I love fried fish. I also love potato chips. What I don’t love is Fish & Chips, mainly because of the misleading name. For reasons beyond my ken, someone decided that the ‘chips’ in ‘Fish and Chips’ should refer not to delicious crispy-thin slices of fried potato, but instead what I’m pretty sure everyone else calls ‘fries’.
It’s probably the British. Their attitude toward naming food seems to be geared toward giving the unwary diner a nasty surprise. I’ll never forget the day I discovered that Black Sausage was not, in fact, really sausage.
In any case, if you’re the kind of person that’s ever sought to rectify this travesty, you should try this recipe for Chips & Fish. Some naysayers might point out that you could just have some chips with your Fish & Chips, but just ignore their carping. It’s also rather simple and can be done on a budget, because another thing I don’t love is paying $15 for a small fish and half a plate of coleslaw.
2 White Fish Fillets I’m using frozen Grouper fillets because that’s what I have but this works with just about any white fish, especially Dory or Basa.
1 Egg Just the one. Any more is sort of wasteful.
1 Handful LAY'S® Salt & Vinegar Flavoured Potato Chips: Happiness in Every Bite!® The very best farm-grown potatoes lovingly seasoned and cooked to crisp perfection, LAY'S® Salt & Vinegar Flavoured Potato Chips are the perfect snack for any time and place. No, they’re not sponsoring me but I’m hoping they will. Feel free to experiment with chip flavours!
1 Scoop Plain Flour If you’re feeling fancy, you can add some herbs like Basil to the flour.
1 Slice Butter (optional) Because everything is better with butter.
Salt and Pepper to taste Noting of course, that potato chips are already salted so you may not want to add salt.
Step 1: Lay out your fish fillets.
Step 2: Crush your potato chips, assuming you didn’t eat all of them while promising yourself to have ‘just one more’. Do this by pouring the chips into a Ziploc bag and kneading, because otherwise razor-sharp potato chip shards will go flying all over the place. Really go at it! Think of the crumbs at the bottom of a Pringles can – the ones that go spilling out on your face when you tip the can because your hands can’t fit through the hole.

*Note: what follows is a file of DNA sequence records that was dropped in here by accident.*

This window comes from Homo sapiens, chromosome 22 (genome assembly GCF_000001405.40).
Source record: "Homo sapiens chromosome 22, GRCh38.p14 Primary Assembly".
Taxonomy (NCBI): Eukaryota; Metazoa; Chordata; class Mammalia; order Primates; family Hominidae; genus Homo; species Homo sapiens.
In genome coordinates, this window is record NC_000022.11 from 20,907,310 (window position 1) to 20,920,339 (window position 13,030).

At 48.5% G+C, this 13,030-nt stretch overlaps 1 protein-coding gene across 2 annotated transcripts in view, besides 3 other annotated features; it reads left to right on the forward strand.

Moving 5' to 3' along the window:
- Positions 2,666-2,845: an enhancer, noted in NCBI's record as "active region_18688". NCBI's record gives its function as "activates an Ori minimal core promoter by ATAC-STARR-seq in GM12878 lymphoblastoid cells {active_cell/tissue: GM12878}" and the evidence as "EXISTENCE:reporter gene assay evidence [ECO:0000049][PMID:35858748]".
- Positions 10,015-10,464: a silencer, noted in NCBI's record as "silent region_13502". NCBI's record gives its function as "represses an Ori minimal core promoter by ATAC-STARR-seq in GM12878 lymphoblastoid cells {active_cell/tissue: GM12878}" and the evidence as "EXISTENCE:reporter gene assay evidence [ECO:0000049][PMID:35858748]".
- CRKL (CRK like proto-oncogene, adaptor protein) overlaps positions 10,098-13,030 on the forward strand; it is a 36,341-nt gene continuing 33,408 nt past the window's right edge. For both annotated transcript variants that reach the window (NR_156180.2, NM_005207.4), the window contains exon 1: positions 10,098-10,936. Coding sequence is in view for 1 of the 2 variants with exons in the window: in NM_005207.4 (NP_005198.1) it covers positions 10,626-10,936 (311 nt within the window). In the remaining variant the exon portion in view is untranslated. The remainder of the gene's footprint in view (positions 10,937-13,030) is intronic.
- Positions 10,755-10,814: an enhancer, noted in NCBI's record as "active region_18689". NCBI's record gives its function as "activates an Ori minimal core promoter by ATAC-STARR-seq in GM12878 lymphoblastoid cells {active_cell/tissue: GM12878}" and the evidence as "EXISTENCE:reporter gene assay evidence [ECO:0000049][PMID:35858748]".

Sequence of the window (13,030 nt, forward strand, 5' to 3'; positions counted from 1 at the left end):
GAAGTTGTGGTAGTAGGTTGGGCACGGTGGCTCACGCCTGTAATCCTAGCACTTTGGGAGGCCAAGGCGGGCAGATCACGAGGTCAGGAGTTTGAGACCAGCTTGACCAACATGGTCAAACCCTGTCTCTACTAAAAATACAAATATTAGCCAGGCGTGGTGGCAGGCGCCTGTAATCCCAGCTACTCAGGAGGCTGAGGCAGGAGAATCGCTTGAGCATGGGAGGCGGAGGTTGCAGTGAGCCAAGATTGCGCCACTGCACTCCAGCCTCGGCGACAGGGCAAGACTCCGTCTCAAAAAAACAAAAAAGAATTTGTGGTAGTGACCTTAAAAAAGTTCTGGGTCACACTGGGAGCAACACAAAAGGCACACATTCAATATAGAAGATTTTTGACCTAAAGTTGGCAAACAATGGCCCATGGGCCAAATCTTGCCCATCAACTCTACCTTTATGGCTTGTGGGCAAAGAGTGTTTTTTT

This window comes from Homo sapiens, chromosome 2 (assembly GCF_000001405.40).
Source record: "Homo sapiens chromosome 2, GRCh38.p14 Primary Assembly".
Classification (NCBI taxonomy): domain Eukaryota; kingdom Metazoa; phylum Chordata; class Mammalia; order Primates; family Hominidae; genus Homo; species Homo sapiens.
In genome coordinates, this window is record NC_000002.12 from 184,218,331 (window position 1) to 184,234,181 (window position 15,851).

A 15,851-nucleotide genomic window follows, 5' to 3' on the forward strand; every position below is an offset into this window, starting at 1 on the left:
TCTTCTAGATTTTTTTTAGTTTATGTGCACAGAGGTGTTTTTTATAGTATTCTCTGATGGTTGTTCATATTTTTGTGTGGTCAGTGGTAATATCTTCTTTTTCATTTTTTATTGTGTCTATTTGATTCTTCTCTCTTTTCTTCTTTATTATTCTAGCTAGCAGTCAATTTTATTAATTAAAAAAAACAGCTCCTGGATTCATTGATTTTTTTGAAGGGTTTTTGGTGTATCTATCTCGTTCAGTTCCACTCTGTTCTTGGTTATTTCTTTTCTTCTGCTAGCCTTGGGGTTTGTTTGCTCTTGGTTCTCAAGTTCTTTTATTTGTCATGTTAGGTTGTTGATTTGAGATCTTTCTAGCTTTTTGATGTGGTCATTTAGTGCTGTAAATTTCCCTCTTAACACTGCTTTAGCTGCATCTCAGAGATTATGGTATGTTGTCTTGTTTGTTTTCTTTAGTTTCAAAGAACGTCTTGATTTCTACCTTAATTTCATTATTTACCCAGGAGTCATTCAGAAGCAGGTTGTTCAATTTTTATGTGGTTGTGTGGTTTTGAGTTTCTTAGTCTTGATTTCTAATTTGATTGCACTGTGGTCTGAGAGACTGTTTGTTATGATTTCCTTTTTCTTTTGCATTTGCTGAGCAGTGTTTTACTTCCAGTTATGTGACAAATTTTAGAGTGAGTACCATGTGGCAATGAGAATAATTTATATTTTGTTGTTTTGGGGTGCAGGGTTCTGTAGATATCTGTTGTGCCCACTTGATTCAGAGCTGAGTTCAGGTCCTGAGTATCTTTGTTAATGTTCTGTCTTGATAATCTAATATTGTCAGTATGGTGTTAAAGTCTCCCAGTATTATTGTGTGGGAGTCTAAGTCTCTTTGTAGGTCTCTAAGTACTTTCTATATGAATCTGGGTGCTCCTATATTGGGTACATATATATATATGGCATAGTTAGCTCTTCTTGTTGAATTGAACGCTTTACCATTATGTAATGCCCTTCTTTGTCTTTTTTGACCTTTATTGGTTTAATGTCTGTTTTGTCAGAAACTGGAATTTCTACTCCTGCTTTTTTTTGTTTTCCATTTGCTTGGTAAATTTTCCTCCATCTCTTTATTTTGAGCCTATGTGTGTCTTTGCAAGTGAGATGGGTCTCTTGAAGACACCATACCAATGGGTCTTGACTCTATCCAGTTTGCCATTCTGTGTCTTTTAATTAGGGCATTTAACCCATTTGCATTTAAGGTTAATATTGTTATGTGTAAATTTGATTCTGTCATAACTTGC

Pringles -- make your cans wider!
Step 3: Prepare the egg wash. Which is really just beating the egg.
Step 4: Go watch an episode of Westworld, or two because your fish is going to take about an hour or more to defrost. You don’t want to rush this- Make sure that when you touch the fish, it’s soft all the way through, otherwise it’ll just be tasteless and tough.
Step 5: Pat dry your fillets with kitchen towels or a clean cloth. If they’re wet the flour will clump.
Step 6: Coat the fish in flour. Just throw it around the flour until all bits of the fillet are evenly coated. If some bits are difficult, don’t be afraid to pick up the flour and rub it in. Shake the fish to dislodge any excess flour.
Step 7: Dip in egg. Just enough to cover the fish entirely with egg! It’s not taking a bath.
Don’t do this.
Step 8: Coat the fish in your chip crumbs. Don’t be shy with the chips!
Step 9: Season your crumbed fish with salt and pepper.
Step 10: Heat your pan over high heat: you want it to be really hot. Add a tablespoon of oil.
Step 11: Once your pan is hot, lay your fish in. You don’t have to push it around, just press it down and try to make sure its evenly cooked. After 2-3 minutes (depending on thickness of fillet), flip the fish.
Listen to that sizzle!
Step 12(Optional): Toward the end, melt the butter in the pan, and baste your fish liberally with melted butter.
Step 13: Serve with a squeeze of lemon juice.
How’s that for a slice of fried gold?
Well, I hope this went swimmingly for you. Let minnow how it goes!